Today, we face the problem of digital image forgeries even in scientific literature. For instance, the Journal of Cell Biology, a premier academic journal, estimates that around twenty five (25) percent of manuscripts accepted for publication contain at least one image that has been inappropriately manipulated. In many cases, the author is only trying to clean the background and the changes do not affect the scientific meaning of the results. However, the journal also estimates that roughly one (1) percent of figures are simply fraudulent.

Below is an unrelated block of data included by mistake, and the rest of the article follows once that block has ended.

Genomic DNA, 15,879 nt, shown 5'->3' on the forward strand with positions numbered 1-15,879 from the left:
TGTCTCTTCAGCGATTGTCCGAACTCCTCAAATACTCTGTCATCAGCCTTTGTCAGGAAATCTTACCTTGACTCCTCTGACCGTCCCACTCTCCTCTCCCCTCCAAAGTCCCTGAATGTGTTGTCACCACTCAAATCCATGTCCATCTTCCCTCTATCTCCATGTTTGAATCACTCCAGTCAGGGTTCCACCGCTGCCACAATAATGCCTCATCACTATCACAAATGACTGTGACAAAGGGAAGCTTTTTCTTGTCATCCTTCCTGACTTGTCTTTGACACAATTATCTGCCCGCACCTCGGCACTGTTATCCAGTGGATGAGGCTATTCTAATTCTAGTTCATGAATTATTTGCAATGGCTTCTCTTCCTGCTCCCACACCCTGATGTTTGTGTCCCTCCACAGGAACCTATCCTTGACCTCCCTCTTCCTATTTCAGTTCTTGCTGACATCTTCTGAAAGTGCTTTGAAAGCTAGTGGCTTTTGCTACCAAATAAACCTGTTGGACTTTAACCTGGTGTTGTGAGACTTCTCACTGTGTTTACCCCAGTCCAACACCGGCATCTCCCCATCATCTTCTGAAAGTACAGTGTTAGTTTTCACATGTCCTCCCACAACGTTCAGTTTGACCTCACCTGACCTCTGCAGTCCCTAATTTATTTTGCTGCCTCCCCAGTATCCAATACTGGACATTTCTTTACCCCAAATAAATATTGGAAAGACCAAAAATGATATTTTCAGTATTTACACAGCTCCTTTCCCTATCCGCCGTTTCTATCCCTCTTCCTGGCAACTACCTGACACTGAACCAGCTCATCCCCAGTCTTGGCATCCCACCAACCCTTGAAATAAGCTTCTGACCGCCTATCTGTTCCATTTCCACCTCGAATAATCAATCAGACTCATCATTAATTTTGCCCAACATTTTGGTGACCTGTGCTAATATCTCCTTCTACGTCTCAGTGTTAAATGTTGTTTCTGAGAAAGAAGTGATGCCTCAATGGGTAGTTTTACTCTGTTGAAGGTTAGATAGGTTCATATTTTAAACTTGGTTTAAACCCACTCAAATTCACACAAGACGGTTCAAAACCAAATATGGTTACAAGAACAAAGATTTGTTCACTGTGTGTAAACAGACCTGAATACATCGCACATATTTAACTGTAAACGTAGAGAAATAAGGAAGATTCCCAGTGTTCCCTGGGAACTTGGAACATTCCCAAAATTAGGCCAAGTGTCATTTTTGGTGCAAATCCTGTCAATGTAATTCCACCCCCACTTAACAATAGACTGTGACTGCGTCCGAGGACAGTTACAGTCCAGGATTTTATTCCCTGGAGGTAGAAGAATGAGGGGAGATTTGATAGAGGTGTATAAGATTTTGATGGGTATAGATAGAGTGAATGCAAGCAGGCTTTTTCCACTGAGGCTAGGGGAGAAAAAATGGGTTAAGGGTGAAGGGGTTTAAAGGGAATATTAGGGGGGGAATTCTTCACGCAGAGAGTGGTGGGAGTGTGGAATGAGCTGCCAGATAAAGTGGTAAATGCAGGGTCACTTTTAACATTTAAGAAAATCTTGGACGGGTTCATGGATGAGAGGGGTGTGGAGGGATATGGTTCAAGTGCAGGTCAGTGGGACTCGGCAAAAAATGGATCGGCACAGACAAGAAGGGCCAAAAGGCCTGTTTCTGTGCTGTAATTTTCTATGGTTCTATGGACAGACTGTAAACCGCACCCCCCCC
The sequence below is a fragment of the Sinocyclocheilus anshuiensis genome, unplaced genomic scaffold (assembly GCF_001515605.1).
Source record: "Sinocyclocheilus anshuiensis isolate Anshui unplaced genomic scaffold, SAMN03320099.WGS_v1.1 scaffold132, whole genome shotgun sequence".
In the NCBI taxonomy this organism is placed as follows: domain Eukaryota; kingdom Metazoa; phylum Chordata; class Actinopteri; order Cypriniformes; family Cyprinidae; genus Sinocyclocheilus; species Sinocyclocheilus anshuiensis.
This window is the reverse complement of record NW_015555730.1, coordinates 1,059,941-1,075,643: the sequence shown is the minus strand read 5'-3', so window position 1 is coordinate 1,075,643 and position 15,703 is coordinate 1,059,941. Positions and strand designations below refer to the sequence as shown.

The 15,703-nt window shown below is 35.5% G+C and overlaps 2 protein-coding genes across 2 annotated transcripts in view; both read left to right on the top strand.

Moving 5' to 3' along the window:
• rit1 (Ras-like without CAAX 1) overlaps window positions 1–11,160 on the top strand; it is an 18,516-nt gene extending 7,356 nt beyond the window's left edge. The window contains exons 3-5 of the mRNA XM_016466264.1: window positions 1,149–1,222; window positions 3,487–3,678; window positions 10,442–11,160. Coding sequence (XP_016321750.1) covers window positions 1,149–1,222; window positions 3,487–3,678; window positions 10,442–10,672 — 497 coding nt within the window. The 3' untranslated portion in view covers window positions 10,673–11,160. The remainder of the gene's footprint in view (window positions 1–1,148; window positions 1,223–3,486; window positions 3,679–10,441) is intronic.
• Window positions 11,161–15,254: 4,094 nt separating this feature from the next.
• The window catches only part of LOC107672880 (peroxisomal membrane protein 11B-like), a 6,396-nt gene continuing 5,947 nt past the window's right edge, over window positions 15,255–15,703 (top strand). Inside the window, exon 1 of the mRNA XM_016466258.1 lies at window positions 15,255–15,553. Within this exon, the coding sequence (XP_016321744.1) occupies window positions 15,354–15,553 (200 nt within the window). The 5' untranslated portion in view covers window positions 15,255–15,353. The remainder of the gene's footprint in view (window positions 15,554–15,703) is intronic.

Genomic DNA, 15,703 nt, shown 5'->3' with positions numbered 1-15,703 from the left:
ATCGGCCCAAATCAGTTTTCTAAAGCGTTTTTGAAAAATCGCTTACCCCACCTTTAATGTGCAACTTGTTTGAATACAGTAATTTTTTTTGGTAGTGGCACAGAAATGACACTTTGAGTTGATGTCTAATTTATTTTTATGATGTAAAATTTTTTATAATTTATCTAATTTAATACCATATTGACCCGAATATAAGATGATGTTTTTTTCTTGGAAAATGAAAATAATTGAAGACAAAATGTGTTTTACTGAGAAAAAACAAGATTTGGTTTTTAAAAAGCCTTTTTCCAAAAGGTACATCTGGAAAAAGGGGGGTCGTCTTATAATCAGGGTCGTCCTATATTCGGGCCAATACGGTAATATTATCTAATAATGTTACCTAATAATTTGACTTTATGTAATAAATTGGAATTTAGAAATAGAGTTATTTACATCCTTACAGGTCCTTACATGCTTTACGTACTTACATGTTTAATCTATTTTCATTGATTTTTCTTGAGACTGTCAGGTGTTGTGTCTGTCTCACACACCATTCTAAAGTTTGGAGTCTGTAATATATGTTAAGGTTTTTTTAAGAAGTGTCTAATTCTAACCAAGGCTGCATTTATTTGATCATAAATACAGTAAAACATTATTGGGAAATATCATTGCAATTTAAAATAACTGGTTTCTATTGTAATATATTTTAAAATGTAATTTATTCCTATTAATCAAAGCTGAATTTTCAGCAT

One of the most famous cases of digital image forgeries in a scientific area was in 2004 when a team lead by the South Korean scientist Dr. Hwang Woo-Suk published their results in stem cell research in the journal Science.Their results showed the successful cloning of stem cells. This offered hope for new cures for diseases. Later, in 2005, one of the co- authors admitted that photographs in the paper had been tampered with. This resulted in, among other things, the resignation of Dr. Hwang from his position at Seoul National University.